By the way, I don't actually have an opinion yet as to global warming. I do know that temperatures are changing, and that we (that is, humans) are definitely causing some changes. I also know, though, that the earth's climate has changed many times. Indeed, I've always found fascinating the fact that the mini-Ice Age was probably what resulted in the lavish costumes worn during the Elizabethan era — those layered clothes kept people warm.

Lastly, I know that, with China and India coming up the industrial pikeway, which means they're making increasing demands on oil while they don't have the resources to burn oil cleanly, there's little that changes in America will do to stop larger climate changes. If Gore's right, we Americans are helpless anyway, because China and India are not buying into his scenario. They just think he's selfishly trying to deny them the same industrialization America got to enjoy. So, if Gore's right, no matter what we do here, we can still kiss this planet good-bye.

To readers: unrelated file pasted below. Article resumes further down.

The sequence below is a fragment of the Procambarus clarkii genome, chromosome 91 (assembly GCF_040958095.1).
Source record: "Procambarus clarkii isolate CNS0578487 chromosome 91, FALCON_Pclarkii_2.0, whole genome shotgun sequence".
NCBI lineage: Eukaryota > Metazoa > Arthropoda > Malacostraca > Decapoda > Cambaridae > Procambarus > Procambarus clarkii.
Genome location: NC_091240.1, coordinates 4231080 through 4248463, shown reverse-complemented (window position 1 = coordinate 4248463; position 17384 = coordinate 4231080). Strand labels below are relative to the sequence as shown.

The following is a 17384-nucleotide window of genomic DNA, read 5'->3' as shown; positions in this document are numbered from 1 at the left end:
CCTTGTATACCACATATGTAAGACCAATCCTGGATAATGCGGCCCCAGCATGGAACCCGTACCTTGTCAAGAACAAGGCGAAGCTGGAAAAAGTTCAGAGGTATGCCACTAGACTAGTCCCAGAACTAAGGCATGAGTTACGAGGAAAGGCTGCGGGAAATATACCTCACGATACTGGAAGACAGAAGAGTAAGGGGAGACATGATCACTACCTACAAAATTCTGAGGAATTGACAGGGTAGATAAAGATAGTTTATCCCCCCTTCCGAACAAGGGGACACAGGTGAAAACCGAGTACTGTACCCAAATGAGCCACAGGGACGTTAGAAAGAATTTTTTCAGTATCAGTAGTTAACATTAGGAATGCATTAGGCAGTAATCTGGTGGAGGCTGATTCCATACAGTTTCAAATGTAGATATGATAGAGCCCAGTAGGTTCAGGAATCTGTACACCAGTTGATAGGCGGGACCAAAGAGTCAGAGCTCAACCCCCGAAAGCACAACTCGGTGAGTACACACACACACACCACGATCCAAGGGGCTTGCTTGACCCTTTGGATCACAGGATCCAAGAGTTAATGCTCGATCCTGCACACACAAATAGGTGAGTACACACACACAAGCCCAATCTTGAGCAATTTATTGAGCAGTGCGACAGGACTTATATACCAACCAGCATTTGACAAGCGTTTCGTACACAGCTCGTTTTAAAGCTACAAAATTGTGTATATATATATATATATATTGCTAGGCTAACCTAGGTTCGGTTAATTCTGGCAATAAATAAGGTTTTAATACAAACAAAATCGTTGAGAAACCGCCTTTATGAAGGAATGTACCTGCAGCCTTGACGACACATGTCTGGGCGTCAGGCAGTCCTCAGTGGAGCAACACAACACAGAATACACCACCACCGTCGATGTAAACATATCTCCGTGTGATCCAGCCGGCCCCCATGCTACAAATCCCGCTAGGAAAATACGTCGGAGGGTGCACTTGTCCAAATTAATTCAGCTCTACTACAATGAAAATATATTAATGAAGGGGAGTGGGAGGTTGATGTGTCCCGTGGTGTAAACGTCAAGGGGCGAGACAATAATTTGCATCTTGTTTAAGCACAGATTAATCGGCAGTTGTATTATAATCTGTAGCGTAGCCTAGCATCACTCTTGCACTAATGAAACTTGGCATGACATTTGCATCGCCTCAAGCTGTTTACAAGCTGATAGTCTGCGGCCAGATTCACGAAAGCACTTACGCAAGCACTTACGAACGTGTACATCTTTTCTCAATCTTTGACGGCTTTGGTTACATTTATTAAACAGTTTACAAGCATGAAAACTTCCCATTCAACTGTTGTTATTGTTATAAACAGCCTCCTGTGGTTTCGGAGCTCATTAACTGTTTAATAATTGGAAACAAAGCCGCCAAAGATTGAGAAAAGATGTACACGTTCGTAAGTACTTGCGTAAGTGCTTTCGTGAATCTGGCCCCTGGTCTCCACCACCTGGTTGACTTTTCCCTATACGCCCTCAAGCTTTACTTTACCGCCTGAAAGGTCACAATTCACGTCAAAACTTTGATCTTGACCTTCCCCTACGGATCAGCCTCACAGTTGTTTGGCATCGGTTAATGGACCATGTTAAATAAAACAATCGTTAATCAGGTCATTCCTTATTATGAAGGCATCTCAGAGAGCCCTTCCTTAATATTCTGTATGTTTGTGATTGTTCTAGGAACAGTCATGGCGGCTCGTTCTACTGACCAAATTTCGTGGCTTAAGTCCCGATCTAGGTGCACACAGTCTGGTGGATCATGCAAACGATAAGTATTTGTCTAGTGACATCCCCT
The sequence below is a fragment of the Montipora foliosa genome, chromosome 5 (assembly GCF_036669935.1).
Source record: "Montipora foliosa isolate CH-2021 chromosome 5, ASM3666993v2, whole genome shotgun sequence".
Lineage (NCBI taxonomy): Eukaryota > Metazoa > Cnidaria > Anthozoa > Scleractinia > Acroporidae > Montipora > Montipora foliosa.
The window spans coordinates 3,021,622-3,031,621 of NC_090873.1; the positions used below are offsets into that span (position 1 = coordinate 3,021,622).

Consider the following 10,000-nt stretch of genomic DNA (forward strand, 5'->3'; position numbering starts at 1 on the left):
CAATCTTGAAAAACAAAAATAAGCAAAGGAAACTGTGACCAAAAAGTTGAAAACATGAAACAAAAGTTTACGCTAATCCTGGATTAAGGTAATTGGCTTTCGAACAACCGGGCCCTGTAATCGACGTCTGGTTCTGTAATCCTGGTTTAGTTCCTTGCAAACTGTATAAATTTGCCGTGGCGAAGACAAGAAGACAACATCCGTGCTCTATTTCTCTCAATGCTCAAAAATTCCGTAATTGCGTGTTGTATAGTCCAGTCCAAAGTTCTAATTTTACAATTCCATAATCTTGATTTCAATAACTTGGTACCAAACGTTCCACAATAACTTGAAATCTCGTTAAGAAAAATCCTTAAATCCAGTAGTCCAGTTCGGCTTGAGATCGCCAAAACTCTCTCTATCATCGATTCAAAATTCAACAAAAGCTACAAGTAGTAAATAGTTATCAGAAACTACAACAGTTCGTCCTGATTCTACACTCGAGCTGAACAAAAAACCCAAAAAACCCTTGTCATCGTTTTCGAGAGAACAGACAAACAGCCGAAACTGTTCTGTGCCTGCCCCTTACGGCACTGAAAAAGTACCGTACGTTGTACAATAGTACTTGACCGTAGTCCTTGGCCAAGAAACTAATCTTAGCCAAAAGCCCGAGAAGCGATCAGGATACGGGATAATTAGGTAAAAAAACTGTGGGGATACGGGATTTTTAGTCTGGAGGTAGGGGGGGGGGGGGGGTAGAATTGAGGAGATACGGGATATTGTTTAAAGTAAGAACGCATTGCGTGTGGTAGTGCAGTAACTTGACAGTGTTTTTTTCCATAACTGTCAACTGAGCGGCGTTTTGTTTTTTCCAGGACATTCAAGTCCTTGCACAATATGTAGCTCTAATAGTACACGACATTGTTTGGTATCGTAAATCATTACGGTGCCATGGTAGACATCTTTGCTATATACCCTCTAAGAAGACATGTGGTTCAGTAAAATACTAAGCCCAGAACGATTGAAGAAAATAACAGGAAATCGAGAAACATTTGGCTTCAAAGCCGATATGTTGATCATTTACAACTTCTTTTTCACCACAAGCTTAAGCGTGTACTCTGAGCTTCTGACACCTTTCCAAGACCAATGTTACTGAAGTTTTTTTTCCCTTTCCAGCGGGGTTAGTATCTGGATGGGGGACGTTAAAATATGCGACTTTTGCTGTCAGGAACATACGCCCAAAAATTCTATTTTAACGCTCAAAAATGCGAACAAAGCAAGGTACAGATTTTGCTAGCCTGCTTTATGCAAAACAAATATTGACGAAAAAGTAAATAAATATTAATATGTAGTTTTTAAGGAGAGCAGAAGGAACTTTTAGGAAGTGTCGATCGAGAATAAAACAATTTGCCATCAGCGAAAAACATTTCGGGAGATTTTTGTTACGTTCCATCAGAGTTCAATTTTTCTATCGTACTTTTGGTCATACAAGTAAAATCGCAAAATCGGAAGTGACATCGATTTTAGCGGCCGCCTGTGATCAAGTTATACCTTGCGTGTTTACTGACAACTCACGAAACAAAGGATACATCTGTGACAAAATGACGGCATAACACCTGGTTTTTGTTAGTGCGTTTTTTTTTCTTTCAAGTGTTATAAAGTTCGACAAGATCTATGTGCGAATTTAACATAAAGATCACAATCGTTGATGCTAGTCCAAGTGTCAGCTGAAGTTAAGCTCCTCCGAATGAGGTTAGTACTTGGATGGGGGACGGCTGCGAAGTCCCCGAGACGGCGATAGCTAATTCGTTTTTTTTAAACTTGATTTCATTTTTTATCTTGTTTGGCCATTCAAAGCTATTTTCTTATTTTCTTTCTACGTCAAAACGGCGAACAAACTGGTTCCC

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Comments

  1. Pastor Ray says

    I can hardly believe that anyone with any education and life experience, whatsoever, would choose to articulate the nonsense and self-absorbed ridiculousness that you do. I urge you to address the festering boil of dissatisfaction that drives you to feel the way you do.

    -Ray

  2. Jim says

    . . . speaking of which, I couldn’t quite ascertain your review of the movie. Oh . . . yes, forgive me, I should have realized that your rant was a review of a review of a motion picture which you may or may not have seen?

    I don’t particularly care for standard fare movie reviews, but I’m as fascinated about the motivations that brought about your iota of attention to a matter that you seemingly have little concern for as I am my desire to pose the question to begin with.

  3. says

    Jim seems to miss the point that you actually SAID you were reviewing a review. Sad.